The Union Ministry of Education on September 22 approved the revised UGC guidelines on the academic calendar for first-year undergraduate (UG) and postgraduate (PG) students for the academic session 2020-21.
According to the latest UGC calendar, the academic session for freshers will now begin in November, and the delay will also impact the next academic session as well.
Education Minister Ramesh Pokhriyal ‘Nishank’ took to Twitter to announce in this regard. “The UGC has accepted the report of the committee and approved the UGC guidelines on academic calendar for the first year of undergraduate and postgraduate students of the Universities for the Session 2020-21,” he tweeted.
In view of the COVID-19 pandemic, the Commission has accepted the Report of the Committee and approved the @ugc_india Guidelines on Academic Calendar for the First Year of Under-Graduate and Post-Graduate Students of the Universities for the Session 2020-21.
Suggested calendar👇 pic.twitter.com/JPYNhiWb0k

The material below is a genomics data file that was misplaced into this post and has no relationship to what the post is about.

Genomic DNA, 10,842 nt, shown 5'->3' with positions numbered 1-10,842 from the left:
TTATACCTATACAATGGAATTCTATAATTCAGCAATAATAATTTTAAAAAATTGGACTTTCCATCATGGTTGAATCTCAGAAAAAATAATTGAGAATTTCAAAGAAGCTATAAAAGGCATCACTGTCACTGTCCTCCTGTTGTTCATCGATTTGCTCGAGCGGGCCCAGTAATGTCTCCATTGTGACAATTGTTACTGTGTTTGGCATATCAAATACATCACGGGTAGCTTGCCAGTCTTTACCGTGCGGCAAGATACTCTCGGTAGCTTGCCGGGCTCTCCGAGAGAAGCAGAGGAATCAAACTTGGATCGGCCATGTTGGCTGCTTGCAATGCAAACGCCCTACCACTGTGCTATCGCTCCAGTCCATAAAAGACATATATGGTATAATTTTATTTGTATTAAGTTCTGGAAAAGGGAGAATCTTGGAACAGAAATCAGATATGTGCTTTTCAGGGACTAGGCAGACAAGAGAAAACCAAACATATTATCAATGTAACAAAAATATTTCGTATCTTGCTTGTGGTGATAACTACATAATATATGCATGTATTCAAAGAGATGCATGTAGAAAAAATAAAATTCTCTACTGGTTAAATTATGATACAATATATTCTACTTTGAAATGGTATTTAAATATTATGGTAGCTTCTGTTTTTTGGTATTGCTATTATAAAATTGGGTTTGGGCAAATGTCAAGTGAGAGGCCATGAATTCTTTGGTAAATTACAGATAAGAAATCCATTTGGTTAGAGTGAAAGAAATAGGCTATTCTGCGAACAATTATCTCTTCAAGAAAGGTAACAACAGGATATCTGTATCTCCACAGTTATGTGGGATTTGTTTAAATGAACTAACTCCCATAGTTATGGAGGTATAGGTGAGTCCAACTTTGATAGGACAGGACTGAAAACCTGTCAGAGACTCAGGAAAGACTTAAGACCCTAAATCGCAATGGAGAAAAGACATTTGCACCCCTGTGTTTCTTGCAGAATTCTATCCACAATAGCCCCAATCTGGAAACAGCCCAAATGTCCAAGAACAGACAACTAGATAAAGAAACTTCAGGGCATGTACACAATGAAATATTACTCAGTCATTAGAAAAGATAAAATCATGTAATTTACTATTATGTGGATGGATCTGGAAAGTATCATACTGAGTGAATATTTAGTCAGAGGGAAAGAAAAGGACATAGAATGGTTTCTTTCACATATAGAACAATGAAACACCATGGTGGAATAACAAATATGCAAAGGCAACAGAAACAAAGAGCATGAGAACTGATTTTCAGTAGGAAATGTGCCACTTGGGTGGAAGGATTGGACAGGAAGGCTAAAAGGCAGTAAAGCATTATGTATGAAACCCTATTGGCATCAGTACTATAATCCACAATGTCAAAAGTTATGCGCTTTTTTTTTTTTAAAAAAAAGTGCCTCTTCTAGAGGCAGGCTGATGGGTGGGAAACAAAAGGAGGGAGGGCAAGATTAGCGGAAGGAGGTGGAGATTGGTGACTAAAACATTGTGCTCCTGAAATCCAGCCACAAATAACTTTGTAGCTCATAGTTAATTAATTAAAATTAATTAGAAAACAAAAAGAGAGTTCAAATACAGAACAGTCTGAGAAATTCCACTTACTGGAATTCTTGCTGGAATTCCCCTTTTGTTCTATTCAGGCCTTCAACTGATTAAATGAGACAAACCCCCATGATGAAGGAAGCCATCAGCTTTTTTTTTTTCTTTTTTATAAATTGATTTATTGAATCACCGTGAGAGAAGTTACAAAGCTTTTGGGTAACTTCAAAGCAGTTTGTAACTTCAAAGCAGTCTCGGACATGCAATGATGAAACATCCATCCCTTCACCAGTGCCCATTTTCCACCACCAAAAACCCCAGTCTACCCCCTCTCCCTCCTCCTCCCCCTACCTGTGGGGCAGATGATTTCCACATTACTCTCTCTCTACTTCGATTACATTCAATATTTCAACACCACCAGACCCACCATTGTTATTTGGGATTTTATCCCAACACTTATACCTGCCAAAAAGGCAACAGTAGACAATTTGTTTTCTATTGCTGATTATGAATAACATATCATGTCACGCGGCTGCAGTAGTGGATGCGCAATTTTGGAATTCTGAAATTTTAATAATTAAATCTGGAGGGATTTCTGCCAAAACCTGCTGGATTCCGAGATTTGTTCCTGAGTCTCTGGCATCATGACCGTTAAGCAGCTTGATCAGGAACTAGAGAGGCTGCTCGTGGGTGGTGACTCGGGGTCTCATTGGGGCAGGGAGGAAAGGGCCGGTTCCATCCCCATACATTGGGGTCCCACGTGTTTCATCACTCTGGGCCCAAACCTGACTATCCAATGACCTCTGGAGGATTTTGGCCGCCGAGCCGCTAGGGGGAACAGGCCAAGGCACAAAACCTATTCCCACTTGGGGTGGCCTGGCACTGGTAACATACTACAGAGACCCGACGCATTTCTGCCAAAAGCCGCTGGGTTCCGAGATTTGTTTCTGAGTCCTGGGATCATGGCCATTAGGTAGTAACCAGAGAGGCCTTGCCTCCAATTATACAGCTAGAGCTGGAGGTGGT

— Dr. Ramesh Pokhriyal Nishank (@DrRPNishank) September 22, 2020
Minister Pokhriyal further added that a full refund for the admission cancellation will be made to students till November. “To avoid financial hardship being faced by the parents due to lockdown and related factors, a full refund of fees will be made on account of all cancellation of admissions/ migration of students, up to 30.11.2020, for this very session as a special case,” he said.
Union Education Ministry has also advised all higher education institutions to hold classes six days a week to make up for lost learning hours. The ministry has also advised the institutions to curtails the breaks and vacations
In April this year, the UGC had released an alternate academic calendar, in which classes for first-year students were scheduled to begin from 1 September. In the same academic calendar, universities were advised to conduct final-year exams between 1 to 15 July.
In July, the UGC issued fresh guidelines asking all universities to conduct final-year exams by the end of September. These guidelines were challenged in the Supreme Court, which in August said that states cannot pass final-year university students without exams.